On August 28, 1993, Jennifer Lockmiller, a 22-year-old student at Illinois State University, was found dead in her apartment in Normal, Illinois. She had been strangled with a clock radio cord and stabbed in the chest with scissors. The autopsy results indicated that she was murdered on August 25, shortly before noon. Fingerprints recovered from the clock radio belonged to her current boyfriend Michael Swaine, her ex-boyfriend Alan Beaman, and an unidentifiable source. Beaman was arrested the following May.
In March of 1995, Beaman was convicted of Lockmiller’s murder and sentenced to 50 years in prison. The prosecution argued that Beaman’s motive for killing Lockmiller was jealousy. Although Beaman was 120 miles north of Normal in Rockford, Illinois on the morning and afternoon of the murder, there was no evidence regarding his location at the time of the crime.
During the years following his conviction, Beaman and his attorneys from Northwestern University’s Center on Wrongful Convictions presented evidence that supported his innocence. At the original trial, the prosecution withheld information regarding a person identified as John Doe, a viable suspect who had previously been involved in a romantic relationship with Lockmiller. Doe lived less than two miles away from the scene of the crime, had been charged with domestic battery and had a history of abusing his girlfriend. He had supplied Lockmiller with drugs and claimed that she owed him money. Other details regarding the timing of Beaman’s activities had also not been disclosed at trial. This information could have initially eliminated Beaman as a suspect because the prosecution’s evidence against him was based on the fact that all other suspects were accounted for at the time of the murder.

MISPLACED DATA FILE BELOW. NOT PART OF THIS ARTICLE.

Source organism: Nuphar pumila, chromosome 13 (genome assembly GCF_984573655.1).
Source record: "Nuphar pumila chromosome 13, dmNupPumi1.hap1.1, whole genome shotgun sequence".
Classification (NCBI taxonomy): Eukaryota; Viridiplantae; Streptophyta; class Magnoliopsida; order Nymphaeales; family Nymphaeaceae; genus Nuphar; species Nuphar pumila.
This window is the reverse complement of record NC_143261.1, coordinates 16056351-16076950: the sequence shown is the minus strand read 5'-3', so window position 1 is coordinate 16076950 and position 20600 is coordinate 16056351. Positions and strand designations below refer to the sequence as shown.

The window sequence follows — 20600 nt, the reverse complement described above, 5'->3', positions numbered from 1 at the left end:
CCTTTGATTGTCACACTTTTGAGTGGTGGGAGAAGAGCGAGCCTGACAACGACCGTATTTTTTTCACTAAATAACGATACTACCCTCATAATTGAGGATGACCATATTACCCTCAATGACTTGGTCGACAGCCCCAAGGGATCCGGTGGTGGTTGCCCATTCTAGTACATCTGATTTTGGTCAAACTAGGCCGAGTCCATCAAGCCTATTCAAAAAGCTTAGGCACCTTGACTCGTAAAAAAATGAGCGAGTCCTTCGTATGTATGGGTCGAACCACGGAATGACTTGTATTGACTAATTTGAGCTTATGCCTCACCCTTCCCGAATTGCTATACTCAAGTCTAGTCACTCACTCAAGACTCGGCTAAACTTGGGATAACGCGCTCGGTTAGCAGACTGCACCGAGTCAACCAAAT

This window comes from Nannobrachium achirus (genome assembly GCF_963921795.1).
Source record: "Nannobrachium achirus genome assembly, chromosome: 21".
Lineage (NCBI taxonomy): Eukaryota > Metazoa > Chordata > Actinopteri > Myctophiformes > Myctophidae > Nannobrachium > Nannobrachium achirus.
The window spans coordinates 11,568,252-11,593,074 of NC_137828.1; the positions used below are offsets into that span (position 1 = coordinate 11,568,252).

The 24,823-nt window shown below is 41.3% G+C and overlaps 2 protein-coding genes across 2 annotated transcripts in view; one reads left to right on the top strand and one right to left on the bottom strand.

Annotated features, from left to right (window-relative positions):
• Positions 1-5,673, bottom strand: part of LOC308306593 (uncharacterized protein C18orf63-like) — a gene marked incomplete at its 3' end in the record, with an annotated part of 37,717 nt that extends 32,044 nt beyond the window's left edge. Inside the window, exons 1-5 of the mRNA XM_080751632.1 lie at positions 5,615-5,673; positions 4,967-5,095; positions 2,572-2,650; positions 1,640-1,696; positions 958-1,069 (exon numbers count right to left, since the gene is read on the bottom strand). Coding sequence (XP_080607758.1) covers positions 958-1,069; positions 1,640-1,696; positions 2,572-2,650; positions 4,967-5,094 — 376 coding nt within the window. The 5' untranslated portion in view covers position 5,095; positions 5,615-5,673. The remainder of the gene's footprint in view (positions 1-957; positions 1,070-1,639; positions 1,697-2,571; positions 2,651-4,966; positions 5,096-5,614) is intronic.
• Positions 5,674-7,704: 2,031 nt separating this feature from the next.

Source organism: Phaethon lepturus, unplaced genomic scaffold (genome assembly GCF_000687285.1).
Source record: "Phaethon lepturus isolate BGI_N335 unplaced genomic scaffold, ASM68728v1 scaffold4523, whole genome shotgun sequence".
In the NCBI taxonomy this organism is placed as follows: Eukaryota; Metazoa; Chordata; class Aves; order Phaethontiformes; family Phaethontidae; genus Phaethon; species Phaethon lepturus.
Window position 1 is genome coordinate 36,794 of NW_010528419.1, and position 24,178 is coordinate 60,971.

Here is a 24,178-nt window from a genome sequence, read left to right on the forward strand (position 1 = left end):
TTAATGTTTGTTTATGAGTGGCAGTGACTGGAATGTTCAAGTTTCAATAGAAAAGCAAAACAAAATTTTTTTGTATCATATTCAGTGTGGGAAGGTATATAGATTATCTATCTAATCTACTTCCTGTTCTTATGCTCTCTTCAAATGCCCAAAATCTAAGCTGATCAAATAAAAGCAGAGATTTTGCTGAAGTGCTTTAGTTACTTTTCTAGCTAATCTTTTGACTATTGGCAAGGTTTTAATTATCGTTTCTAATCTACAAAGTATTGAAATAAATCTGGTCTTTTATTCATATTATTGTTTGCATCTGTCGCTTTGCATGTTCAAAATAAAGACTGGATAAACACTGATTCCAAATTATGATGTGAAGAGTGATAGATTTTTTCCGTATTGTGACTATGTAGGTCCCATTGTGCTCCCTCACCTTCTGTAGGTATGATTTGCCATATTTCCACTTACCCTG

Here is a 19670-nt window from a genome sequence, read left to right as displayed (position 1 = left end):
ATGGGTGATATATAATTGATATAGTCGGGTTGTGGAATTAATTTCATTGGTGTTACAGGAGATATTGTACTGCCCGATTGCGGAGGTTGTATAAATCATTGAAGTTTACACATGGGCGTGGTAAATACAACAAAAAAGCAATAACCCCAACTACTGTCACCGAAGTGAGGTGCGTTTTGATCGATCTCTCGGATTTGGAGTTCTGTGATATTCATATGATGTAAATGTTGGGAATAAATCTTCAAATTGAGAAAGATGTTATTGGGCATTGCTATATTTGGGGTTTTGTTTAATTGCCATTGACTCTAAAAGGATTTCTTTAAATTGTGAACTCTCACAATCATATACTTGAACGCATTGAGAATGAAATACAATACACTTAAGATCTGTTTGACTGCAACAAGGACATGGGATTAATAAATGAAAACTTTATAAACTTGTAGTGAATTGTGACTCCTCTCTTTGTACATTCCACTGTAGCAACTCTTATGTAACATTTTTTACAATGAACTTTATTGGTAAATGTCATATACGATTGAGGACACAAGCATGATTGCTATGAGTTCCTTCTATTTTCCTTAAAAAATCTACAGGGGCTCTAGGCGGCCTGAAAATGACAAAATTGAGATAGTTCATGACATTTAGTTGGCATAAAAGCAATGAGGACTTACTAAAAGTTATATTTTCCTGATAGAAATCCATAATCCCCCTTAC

Beaman's petition for post-conviction relief was denied by the McLean County Circuit Court, and his lawyers appealed that decision. On May 22, 2008, the Illinois Supreme Court overturned his conviction because the prosecution withheld exculpatory evidence that would have been likely to have changed the jury's verdict of guilt. On January 29, 2009, prosecutors dropped all charges against Beaman, who had served 13 years in prison for a murder that he did not commit.
In 2012, DNA testing revealed the presence of two previously unknown male suspects. In 2013, Beaman was granted a certificate of innocence and received $175,000 from the Illinois Court of Claims. In January 2014, a civil lawsuit that Beaman filed against police and prosecutors involved in his case was dismissed.
— Center on Wrongful Convictions